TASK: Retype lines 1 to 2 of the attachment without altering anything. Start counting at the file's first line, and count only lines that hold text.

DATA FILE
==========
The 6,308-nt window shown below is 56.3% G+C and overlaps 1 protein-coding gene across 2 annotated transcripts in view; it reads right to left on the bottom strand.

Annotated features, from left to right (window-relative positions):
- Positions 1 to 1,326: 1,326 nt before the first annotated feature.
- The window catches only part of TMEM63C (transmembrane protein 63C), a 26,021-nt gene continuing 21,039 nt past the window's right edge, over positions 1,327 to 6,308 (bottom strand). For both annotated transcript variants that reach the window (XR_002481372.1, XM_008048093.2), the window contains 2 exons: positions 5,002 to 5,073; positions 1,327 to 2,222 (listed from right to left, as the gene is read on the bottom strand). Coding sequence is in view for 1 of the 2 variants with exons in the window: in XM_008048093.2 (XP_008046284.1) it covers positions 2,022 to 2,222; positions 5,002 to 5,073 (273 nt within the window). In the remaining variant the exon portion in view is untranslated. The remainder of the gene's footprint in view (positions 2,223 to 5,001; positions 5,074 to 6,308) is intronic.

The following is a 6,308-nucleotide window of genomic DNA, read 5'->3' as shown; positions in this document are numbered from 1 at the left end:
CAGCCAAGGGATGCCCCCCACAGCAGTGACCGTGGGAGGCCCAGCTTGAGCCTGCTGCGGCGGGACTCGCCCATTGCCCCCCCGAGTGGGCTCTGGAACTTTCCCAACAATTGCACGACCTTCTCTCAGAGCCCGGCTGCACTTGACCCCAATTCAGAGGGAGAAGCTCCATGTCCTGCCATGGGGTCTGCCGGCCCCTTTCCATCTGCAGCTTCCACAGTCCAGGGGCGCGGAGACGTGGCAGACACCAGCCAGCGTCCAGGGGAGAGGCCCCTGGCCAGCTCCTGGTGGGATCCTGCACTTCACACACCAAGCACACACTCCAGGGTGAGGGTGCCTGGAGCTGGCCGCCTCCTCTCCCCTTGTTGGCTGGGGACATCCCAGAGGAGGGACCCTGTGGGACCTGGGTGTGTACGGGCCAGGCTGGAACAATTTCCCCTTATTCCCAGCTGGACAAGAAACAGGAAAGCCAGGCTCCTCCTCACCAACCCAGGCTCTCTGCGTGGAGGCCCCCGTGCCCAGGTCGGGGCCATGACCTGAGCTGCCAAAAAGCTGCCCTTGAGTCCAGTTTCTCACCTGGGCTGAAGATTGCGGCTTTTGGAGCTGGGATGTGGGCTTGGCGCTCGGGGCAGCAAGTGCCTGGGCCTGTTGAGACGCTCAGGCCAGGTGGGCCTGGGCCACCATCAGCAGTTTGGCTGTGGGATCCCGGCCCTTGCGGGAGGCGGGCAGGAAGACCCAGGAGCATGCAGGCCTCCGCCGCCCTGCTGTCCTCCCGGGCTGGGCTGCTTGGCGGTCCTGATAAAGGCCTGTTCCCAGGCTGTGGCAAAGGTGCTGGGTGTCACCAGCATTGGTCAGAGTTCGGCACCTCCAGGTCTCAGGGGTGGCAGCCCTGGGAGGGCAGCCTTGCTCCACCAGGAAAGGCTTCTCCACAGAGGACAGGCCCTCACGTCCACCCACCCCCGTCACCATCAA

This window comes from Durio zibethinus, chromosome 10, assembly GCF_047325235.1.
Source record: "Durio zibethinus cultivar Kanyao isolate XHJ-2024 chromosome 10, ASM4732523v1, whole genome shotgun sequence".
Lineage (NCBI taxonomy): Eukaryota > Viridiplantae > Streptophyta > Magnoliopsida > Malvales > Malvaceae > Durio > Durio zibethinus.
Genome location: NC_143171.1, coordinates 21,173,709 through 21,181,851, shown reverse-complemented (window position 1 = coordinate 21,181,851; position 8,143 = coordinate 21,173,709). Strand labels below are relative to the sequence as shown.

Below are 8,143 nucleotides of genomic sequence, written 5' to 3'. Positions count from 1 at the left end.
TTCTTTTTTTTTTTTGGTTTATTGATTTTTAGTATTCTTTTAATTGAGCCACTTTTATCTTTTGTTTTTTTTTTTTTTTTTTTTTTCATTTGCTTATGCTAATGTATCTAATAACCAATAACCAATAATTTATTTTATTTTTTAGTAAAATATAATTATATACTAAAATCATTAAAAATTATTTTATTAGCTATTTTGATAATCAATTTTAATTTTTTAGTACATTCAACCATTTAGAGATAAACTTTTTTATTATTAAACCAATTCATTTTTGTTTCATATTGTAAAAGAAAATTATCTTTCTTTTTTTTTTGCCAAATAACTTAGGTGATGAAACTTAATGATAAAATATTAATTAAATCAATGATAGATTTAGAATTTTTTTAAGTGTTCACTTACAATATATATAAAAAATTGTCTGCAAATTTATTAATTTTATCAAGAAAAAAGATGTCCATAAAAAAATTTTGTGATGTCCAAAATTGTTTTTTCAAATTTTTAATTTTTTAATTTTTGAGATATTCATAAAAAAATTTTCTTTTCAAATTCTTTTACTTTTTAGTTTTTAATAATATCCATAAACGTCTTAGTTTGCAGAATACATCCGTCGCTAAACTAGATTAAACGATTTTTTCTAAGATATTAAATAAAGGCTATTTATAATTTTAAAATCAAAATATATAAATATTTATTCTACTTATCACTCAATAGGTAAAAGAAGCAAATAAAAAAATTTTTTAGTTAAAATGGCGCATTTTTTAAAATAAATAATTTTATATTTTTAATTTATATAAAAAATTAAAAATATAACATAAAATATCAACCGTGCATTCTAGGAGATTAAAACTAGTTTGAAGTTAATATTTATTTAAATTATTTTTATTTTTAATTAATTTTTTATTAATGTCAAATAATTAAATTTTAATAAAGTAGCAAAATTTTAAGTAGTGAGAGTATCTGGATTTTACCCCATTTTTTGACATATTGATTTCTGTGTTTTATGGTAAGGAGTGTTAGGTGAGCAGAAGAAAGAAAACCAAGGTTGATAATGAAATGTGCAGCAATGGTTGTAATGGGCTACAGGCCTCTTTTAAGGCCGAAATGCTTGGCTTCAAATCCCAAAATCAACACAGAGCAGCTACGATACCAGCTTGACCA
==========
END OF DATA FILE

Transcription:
The 6,308-nt window shown below is 56.3% G+C and overlaps 1 protein-coding gene across 2 annotated transcripts in view; it reads right to left on the bottom strand.

Annotated features, from left to right (window-relative positions):